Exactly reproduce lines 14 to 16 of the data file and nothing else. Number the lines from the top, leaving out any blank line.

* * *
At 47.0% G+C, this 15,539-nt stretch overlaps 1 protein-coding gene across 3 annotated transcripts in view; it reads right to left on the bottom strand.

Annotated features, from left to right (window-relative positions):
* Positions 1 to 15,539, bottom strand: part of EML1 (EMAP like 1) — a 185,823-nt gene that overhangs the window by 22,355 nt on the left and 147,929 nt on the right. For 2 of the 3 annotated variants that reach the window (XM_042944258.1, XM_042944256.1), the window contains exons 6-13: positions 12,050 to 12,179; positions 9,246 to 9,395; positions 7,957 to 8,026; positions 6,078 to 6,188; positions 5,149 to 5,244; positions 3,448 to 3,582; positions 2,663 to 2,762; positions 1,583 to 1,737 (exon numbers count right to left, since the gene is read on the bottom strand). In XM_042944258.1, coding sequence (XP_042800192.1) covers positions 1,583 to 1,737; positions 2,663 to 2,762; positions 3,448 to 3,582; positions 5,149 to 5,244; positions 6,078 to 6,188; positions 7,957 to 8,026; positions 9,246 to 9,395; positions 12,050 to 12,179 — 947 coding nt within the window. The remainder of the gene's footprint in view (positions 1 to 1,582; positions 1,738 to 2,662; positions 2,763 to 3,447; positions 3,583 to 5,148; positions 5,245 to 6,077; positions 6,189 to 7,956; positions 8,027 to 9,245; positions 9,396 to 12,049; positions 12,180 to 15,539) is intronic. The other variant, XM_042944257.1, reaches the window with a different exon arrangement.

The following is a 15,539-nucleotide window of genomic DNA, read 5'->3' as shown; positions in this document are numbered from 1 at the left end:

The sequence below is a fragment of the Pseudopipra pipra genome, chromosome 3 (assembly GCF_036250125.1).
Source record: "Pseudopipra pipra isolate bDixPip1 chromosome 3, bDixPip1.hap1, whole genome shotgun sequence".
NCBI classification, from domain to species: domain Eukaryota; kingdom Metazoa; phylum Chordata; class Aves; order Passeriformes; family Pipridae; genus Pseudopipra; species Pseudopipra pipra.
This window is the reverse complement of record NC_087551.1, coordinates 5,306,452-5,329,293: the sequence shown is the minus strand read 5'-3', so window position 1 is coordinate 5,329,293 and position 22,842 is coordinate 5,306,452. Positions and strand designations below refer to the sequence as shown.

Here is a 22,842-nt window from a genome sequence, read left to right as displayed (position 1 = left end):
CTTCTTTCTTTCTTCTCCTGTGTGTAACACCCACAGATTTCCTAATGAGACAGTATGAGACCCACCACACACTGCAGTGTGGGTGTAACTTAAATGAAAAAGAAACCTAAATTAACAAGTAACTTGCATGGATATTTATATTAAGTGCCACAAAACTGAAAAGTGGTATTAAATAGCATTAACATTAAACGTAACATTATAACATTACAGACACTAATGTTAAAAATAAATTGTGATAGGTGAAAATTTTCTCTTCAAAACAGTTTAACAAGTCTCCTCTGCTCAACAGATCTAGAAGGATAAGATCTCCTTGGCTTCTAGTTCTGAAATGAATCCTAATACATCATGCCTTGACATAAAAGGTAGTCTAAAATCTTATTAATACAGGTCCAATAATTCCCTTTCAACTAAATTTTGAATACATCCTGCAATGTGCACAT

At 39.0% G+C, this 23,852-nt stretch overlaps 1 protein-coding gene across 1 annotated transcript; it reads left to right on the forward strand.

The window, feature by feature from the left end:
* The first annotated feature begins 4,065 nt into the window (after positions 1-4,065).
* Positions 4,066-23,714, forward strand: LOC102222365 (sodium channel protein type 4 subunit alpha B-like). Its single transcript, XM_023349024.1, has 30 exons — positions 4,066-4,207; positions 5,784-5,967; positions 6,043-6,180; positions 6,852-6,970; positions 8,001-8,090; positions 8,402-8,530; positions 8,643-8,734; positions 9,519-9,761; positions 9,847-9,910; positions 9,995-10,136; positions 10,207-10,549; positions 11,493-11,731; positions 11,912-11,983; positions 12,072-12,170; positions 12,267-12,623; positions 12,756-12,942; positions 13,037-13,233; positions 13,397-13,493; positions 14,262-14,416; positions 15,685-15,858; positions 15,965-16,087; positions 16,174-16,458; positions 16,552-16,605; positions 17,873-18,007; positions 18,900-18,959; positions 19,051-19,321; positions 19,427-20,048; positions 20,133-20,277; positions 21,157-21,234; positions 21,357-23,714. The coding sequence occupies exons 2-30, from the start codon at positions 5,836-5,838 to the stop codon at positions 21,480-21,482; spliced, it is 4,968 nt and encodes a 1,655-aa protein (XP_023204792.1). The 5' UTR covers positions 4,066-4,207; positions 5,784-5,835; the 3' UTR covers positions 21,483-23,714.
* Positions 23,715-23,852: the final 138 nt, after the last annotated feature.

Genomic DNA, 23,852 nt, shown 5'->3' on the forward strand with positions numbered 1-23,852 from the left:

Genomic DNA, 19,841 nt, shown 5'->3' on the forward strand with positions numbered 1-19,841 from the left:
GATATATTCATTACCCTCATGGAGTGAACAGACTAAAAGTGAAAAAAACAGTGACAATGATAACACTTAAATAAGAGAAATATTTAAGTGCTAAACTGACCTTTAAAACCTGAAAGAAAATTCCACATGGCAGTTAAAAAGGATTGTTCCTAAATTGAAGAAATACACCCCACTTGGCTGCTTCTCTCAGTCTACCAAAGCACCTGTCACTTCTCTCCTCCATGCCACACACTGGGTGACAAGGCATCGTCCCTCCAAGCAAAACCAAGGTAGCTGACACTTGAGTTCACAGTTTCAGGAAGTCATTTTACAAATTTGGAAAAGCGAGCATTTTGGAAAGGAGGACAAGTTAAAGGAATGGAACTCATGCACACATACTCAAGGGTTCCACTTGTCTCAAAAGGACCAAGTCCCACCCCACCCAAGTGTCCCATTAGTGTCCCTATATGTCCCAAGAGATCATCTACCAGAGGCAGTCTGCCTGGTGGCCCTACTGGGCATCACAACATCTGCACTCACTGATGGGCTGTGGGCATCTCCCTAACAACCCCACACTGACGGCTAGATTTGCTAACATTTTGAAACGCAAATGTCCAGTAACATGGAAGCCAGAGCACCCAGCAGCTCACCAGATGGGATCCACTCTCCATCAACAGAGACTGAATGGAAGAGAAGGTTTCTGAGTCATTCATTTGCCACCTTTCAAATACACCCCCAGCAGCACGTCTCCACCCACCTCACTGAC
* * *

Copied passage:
* Positions 4,066-23,714, forward strand: LOC102222365 (sodium channel protein type 4 subunit alpha B-like). Its single transcript, XM_023349024.1, has 30 exons — positions 4,066-4,207; positions 5,784-5,967; positions 6,043-6,180; positions 6,852-6,970; positions 8,001-8,090; positions 8,402-8,530; positions 8,643-8,734; positions 9,519-9,761; positions 9,847-9,910; positions 9,995-10,136; positions 10,207-10,549; positions 11,493-11,731; positions 11,912-11,983; positions 12,072-12,170; positions 12,267-12,623; positions 12,756-12,942; positions 13,037-13,233; positions 13,397-13,493; positions 14,262-14,416; positions 15,685-15,858; positions 15,965-16,087; positions 16,174-16,458; positions 16,552-16,605; positions 17,873-18,007; positions 18,900-18,959; positions 19,051-19,321; positions 19,427-20,048; positions 20,133-20,277; positions 21,157-21,234; positions 21,357-23,714. The coding sequence occupies exons 2-30, from the start codon at positions 5,836-5,838 to the stop codon at positions 21,480-21,482; spliced, it is 4,968 nt and encodes a 1,655-aa protein (XP_023204792.1). The 5' UTR covers positions 4,066-4,207; positions 5,784-5,835; the 3' UTR covers positions 21,483-23,714.
* Positions 23,715-23,852: the final 138 nt, after the last annotated feature.

Genomic DNA, 23,852 nt, shown 5'->3' on the forward strand with positions numbered 1-23,852 from the left: